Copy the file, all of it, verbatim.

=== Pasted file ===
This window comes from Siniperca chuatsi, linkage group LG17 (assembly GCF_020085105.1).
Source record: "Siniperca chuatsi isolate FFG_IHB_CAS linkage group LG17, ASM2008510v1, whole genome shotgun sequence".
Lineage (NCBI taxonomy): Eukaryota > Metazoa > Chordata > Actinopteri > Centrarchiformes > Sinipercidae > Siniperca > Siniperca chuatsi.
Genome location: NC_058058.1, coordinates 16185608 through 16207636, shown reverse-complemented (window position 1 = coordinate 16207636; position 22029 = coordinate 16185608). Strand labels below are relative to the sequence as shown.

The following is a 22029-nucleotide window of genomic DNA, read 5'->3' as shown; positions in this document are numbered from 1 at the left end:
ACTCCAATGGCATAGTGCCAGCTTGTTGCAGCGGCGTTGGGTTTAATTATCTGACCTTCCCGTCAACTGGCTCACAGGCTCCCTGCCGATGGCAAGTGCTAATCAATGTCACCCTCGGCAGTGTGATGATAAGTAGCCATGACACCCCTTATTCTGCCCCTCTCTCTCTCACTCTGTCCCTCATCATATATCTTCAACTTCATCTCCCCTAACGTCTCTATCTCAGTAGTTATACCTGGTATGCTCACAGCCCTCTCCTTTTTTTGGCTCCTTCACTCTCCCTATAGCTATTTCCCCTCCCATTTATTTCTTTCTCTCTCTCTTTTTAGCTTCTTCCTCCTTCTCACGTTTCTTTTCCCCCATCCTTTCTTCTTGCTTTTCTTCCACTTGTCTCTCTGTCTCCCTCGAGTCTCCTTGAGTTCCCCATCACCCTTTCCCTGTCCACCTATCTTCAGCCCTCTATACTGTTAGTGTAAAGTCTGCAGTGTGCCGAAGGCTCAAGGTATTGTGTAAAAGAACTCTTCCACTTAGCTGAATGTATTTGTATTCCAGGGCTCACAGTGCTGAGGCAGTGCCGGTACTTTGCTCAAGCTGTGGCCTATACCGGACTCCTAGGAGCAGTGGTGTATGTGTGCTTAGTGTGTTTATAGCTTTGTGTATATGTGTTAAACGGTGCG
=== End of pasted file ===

This window comes from Siniperca chuatsi, linkage group LG17 (assembly GCF_020085105.1).
Source record: "Siniperca chuatsi isolate FFG_IHB_CAS linkage group LG17, ASM2008510v1, whole genome shotgun sequence".
Lineage (NCBI taxonomy): Eukaryota > Metazoa > Chordata > Actinopteri > Centrarchiformes > Sinipercidae > Siniperca > Siniperca chuatsi.
Genome location: NC_058058.1, coordinates 16185608 through 16207636, shown reverse-complemented (window position 1 = coordinate 16207636; position 22029 = coordinate 16185608). Strand labels below are relative to the sequence as shown.

The following is a 22029-nucleotide window of genomic DNA, read 5'->3' as shown; positions in this document are numbered from 1 at the left end:
ACTCCAATGGCATAGTGCCAGCTTGTTGCAGCGGCGTTGGGTTTAATTATCTGACCTTCCCGTCAACTGGCTCACAGGCTCCCTGCCGATGGCAAGTGCTAATCAATGTCACCCTCGGCAGTGTGATGATAAGTAGCCATGACACCCCTTATTCTGCCCCTCTCTCTCTCACTCTGTCCCTCATCATATATCTTCAACTTCATCTCCCCTAACGTCTCTATCTCAGTAGTTATACCTGGTATGCTCACAGCCCTCTCCTTTTTTTGGCTCCTTCACTCTCCCTATAGCTATTTCCCCTCCCATTTATTTCTTTCTCTCTCTCTTTTTAGCTTCTTCCTCCTTCTCACGTTTCTTTTCCCCCATCCTTTCTTCTTGCTTTTCTTCCACTTGTCTCTCTGTCTCCCTCGAGTCTCCTTGAGTTCCCCATCACCCTTTCCCTGTCCACCTATCTTCAGCCCTCTATACTGTTAGTGTAAAGTCTGCAGTGTGCCGAAGGCTCAAGGTATTGTGTAAAAGAACTCTTCCACTTAGCTGAATGTATTTGTATTCCAGGGCTCACAGTGCTGAGGCAGTGCCGGTACTTTGCTCAAGCTGTGGCCTATACCGGACTCCTAGGAGCAGTGGTGTATGTGTGCTTAGTGTGTTTATAGCTTTGTGTATATGTGTTAAACGGTGCG